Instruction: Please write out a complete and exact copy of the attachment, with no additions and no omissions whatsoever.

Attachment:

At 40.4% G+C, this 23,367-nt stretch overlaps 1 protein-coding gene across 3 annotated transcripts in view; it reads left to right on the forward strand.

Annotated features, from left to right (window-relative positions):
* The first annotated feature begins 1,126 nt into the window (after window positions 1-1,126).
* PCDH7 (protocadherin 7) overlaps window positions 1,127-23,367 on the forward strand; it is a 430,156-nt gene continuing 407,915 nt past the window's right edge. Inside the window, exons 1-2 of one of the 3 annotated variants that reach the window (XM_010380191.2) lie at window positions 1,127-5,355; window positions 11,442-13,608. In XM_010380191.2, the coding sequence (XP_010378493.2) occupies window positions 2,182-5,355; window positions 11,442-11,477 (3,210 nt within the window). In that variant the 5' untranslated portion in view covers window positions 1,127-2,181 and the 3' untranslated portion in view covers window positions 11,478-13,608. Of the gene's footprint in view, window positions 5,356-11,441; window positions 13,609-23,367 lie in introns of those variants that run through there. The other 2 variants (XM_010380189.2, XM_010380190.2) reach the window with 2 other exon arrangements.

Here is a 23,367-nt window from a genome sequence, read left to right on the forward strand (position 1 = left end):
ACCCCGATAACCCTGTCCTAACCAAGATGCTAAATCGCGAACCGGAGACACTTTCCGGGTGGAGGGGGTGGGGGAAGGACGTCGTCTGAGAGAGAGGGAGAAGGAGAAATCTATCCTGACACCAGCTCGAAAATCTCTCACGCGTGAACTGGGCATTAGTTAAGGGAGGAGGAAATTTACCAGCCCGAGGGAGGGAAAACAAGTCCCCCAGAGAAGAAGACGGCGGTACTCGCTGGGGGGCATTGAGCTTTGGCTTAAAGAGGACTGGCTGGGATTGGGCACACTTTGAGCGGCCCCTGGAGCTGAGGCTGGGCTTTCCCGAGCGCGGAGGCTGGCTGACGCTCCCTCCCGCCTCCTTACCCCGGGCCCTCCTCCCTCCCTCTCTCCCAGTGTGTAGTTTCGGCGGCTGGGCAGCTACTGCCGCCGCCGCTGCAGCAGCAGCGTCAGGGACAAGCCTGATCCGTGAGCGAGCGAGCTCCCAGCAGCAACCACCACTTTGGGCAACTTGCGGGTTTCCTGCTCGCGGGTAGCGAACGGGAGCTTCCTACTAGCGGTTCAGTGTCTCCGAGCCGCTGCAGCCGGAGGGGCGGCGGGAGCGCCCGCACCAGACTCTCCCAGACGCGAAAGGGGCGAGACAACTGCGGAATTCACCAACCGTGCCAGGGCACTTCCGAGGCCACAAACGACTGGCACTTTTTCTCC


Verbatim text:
At 40.4% G+C, this 23,367-nt stretch overlaps 1 protein-coding gene across 3 annotated transcripts in view; it reads left to right on the forward strand.

Annotated features, from left to right (window-relative positions):
* The first annotated feature begins 1,126 nt into the window (after window positions 1-1,126).
* PCDH7 (protocadherin 7) overlaps window positions 1,127-23,367 on the forward strand; it is a 430,156-nt gene continuing 407,915 nt past the window's right edge. Inside the window, exons 1-2 of one of the 3 annotated variants that reach the window (XM_010380191.2) lie at window positions 1,127-5,355; window positions 11,442-13,608. In XM_010380191.2, the coding sequence (XP_010378493.2) occupies window positions 2,182-5,355; window positions 11,442-11,477 (3,210 nt within the window). In that variant the 5' untranslated portion in view covers window positions 1,127-2,181 and the 3' untranslated portion in view covers window positions 11,478-13,608. Of the gene's footprint in view, window positions 5,356-11,441; window positions 13,609-23,367 lie in introns of those variants that run through there. The other 2 variants (XM_010380189.2, XM_010380190.2) reach the window with 2 other exon arrangements.

Here is a 23,367-nt window from a genome sequence, read left to right on the forward strand (position 1 = left end):
ACCCCGATAACCCTGTCCTAACCAAGATGCTAAATCGCGAACCGGAGACACTTTCCGGGTGGAGGGGGTGGGGGAAGGACGTCGTCTGAGAGAGAGGGAGAAGGAGAAATCTATCCTGACACCAGCTCGAAAATCTCTCACGCGTGAACTGGGCATTAGTTAAGGGAGGAGGAAATTTACCAGCCCGAGGGAGGGAAAACAAGTCCCCCAGAGAAGAAGACGGCGGTACTCGCTGGGGGGCATTGAGCTTTGGCTTAAAGAGGACTGGCTGGGATTGGGCACACTTTGAGCGGCCCCTGGAGCTGAGGCTGGGCTTTCCCGAGCGCGGAGGCTGGCTGACGCTCCCTCCCGCCTCCTTACCCCGGGCCCTCCTCCCTCCCTCTCTCCCAGTGTGTAGTTTCGGCGGCTGGGCAGCTACTGCCGCCGCCGCTGCAGCAGCAGCGTCAGGGACAAGCCTGATCCGTGAGCGAGCGAGCTCCCAGCAGCAACCACCACTTTGGGCAACTTGCGGGTTTCCTGCTCGCGGGTAGCGAACGGGAGCTTCCTACTAGCGGTTCAGTGTCTCCGAGCCGCTGCAGCCGGAGGGGCGGCGGGAGCGCCCGCACCAGACTCTCCCAGACGCGAAAGGGGCGAGACAACTGCGGAATTCACCAACCGTGCCAGGGCACTTCCGAGGCCACAAACGACTGGCACTTTTTCTCC